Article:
Thursday, January 22, 2009

Through the Looking Glass

Consumer confidence is so important for the Real Estate market and it has many asking what is the portent for our economy in the near future?

The US financial crisis has now spread across the globe. Years of easy credit created massive asset bubbles in the housing and financial services sectors. There has been too much exuberant leverage, not enough regulation; too strong a belief in asset-based prosperity, too little common sense that prices could go down as well as up; excessive “me first” greed, and too little concern for the burden of future generations.

There have been four bad bear markets in the last 100 years and while conventional wisdome suggests that investors “ride out the storm”, this may prove to be a poor strategy for everyone but the youngest of investors.

Bull and bear markets tend to move in cycles lasting for about 20 years. The Dow's 1929 peak was not surpassed until 1953 (24 years later), the Dow's 1968 peak was not surpassed until 1982 (14 years later) and the Japanese NIKKEI is down 80% from its peak of 44,000 in 1989. As of this writing, the Dow is at the same level that it was at the beginning of 1999 and the storm has only just begun.

And the greatest fear is that at the back end of this current crisis is a scenario that will send inflation soaring, wreaking havoc on even the most conservative investor's portfolio.

As defaults and foreclosures intensify and house prices continue to decline, the recession will get worse and the credit crisis will be amplified by the $1.2 quadrillion of derivatives that have been created. This will require increasingly larger government rescue and bailout attempts. What's worse, this influx of money is certain to have unintended consequences that are both long-term and very damaging. Although trillions of dollars in bailouts have already been issued, they will take time to work through the system, and lawmakers and economists admit there is no guarantee that they will work.

Currently, we are in the midst of a liquidity crisis brought on by the bursting of two asset bubbles. But the real danger is that the liquidity issue could become a full-blown insolvency crisis if credit is not made available in time to re-liquefy the system.

As a result of this crisis, we are entering a phase in the easing of monetary policy that has already taken real interest rates below zero when the real inflation rate is taken into account.

Most economists agree that inflation arises when the central banks increase the money supply in excess of the rate of GDP growth. For many years, the world's central banks have been doing just that. The fact is, global expansion in money supply has been depreciating all currencies, not just US dollars. The law of supply and demand is inescapable. If too many dollars chase too few goods, those goods must rise in price. Inflation always decreases real wealth by eroding purchasing power.

In the US, the Fed and Treasury are already pumping out vast amounts of public money to “liquefy” the banking system, and US money growth is now running at close to 14%, well above the official GDP rate of 3-4%. This year alone the total money supply, as measured by M3, has already increased by over $1 trillion. This doesn't include the announced bailouts.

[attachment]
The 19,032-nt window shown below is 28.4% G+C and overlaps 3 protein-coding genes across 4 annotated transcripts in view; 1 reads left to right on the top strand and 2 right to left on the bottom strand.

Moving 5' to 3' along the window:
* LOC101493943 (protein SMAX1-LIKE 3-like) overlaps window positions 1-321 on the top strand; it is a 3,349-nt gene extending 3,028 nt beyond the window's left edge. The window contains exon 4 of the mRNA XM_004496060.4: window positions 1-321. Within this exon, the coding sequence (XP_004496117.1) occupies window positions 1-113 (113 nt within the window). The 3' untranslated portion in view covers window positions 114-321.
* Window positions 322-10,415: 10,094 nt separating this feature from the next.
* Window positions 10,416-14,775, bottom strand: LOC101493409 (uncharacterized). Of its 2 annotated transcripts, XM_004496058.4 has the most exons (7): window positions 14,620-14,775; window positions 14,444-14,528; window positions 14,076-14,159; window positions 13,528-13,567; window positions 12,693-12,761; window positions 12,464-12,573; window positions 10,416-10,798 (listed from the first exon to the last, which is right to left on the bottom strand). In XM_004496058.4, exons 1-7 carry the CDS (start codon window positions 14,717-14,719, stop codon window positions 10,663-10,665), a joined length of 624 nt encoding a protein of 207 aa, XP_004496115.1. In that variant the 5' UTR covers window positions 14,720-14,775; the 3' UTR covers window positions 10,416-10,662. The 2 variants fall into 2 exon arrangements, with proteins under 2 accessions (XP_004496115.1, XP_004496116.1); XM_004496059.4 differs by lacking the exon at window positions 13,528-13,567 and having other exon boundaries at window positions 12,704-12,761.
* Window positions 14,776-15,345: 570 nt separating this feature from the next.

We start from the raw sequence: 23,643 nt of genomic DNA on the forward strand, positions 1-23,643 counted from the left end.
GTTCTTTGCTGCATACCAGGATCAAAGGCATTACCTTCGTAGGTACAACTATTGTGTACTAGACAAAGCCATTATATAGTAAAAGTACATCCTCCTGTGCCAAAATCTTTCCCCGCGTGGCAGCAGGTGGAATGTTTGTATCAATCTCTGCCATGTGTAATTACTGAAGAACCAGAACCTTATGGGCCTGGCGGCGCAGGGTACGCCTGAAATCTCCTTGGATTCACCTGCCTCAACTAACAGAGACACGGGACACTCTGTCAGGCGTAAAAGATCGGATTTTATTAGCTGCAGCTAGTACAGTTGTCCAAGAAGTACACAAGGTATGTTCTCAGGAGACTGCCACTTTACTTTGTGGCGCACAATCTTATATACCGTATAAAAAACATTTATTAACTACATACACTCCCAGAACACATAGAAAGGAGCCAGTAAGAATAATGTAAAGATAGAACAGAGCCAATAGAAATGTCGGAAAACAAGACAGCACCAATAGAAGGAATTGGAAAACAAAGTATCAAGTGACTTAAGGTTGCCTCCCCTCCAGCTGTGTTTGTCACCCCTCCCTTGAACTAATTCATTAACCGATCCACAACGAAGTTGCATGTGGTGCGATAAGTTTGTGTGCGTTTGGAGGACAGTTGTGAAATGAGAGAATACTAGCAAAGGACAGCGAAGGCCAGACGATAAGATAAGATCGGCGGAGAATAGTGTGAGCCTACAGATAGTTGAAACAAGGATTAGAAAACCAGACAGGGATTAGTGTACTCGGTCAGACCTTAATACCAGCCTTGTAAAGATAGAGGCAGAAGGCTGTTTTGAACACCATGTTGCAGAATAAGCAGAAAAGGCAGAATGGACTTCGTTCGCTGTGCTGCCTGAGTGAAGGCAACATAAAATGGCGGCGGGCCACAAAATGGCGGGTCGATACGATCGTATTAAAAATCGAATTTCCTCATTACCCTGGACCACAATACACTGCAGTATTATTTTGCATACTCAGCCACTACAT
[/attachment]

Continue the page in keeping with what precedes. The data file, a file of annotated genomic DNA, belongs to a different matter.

Another $1.6 trillion was potentially added to the government's exposure when the Fed recently announced they would begin buying secured and unsecured commercial paper (short-term loans for business). This is a historic first; it did not occur even in the midst of the Great Depression.

After a big run-up, commodity prices have pulled back as recession fears begin to spread. While no one can call the bottom or knows if we are heading for a mild or a deep recession, the consensus is for a global slowdown with rising unemployment.

When we start to come out of this mess, longer term, inflationary pressures will start to rise as the newly printed money works its way into the system. In addition, due to the decline in global oil production coupled with rising demand from China, India, Russia and Brazil, oil prices will resume their surge. As oil is used in the manufacturing of most products as well as agriculture, mining and transportation, rising oil prices will lead to increases in most commodities and finished products.

Meanwhile, all the money that was printed and borrowed to try and liquefy the system will escalate prices, leading to an inflationary recession. The worst of all possible worlds is declining purchasing power combined with high unemployment and rising prices.

This is 1970s-style stagflation.

But because inflation numbers have been understated for years, and money supply is set to increase at unprecedented rates, this time it could intensify into a hyperinflationary depression.

In the early 1980s, the actual interest rates for Lower Mainland families was 22% (prime was 19.5%).

A return to inflation will result in sky high mortgage interest rates once again. Even if interest rates ONLY soared to 15%, the result will devestate housing prices.

Consider... in order to have the same monthly payment on a $650,000 dollar mortgage at todays five year fixed rate of 4.79%, the mortgage amount at 15% would have to drop to $250,000.

As we come out of this recession, virtually every economist insists that rapid inflation is unavoidable.

And that $650,000 house will HAVE to fall to at least $250,000 if anyone can even hope to afford to buy it.

If you knew that the $650,000 house you were thinking of buying today would only be able to fetch you $250,000 5-7 years from now, would you buy it?

Not a chance in hell.

And that's why Real Estate sales will plummet and fall off the charts this year.

Only a fool would assume such a large mortgage with these economic storm clouds on the horizon.


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